Ottertail was likely established as a typical construction camp and likely lasted only a short time. As railway construction advanced, the camps were moved closer to the end of track. Tents, commissary, work equipment, horses and wagons, personal gear, engineering supplies and equipment, were all relocated. Construction advanced quickly. The section between the Kicking Horse Pass and Donald, on the Columbia River south of Golden, was built in one year, 1884. Donald to Craigellachie, west of Revelstoke, was completed the following year, 1885.


On my 1887 route I have tried to portray the camps (“towns”) as they might have looked if they maintained their presence into the late 1880s early 1890s.

Ottertail as it might have looked in the late 1880s.

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The bridge south of Ottertail over the Kicking Horse River was likely a Howe Through-Truss bridge similar to other through-truss bridges further down the valley. Some of these had wooden cribbing in the riverbed, which probably didn't stand up long against the spring ice jams.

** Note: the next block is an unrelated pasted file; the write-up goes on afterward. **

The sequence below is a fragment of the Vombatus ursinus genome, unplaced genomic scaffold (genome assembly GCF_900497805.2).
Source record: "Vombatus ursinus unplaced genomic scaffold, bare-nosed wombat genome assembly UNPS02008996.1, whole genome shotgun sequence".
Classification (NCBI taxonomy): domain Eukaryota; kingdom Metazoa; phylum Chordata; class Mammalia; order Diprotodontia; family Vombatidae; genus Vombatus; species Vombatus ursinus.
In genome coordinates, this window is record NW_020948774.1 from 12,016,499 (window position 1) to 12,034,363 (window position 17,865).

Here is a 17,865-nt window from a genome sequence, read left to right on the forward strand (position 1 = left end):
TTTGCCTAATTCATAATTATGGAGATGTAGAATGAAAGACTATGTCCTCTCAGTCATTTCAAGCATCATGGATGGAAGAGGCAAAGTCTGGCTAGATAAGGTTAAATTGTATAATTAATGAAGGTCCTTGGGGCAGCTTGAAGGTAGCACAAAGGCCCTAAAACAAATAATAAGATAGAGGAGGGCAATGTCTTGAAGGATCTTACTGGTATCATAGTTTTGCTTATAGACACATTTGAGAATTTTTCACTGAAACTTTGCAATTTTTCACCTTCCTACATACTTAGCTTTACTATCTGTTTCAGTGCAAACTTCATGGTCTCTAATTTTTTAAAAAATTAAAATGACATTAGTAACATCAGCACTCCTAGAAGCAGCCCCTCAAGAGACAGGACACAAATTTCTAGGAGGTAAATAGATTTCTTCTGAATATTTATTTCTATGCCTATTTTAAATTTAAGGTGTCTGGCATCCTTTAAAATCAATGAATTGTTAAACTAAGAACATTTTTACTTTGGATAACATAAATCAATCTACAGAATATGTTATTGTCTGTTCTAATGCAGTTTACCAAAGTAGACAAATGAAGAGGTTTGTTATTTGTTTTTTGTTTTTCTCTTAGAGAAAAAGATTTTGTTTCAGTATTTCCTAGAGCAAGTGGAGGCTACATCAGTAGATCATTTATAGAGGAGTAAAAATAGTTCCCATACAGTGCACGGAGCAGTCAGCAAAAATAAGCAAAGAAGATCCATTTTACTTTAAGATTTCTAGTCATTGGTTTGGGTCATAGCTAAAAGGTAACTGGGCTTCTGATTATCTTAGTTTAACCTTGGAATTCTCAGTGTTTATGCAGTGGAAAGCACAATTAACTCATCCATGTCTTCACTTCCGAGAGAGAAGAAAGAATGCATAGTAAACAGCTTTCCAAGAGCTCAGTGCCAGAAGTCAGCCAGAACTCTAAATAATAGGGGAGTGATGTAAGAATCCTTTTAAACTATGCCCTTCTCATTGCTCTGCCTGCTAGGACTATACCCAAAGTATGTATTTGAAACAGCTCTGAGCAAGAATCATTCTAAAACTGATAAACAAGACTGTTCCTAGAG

Through Howe truss bridge south of Ottertail took the rail line  from the east bank of the river to the west.

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A tote road was built to haul in equipment and supplies and for construction of the rail line. It was likely improved over the years but wasn’t replaced with a highway until 1927.

Tote road crosses the Kicking Horse River beside the rail line.

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Historic Sites of Field.




September 9, 2016

September 9, 2016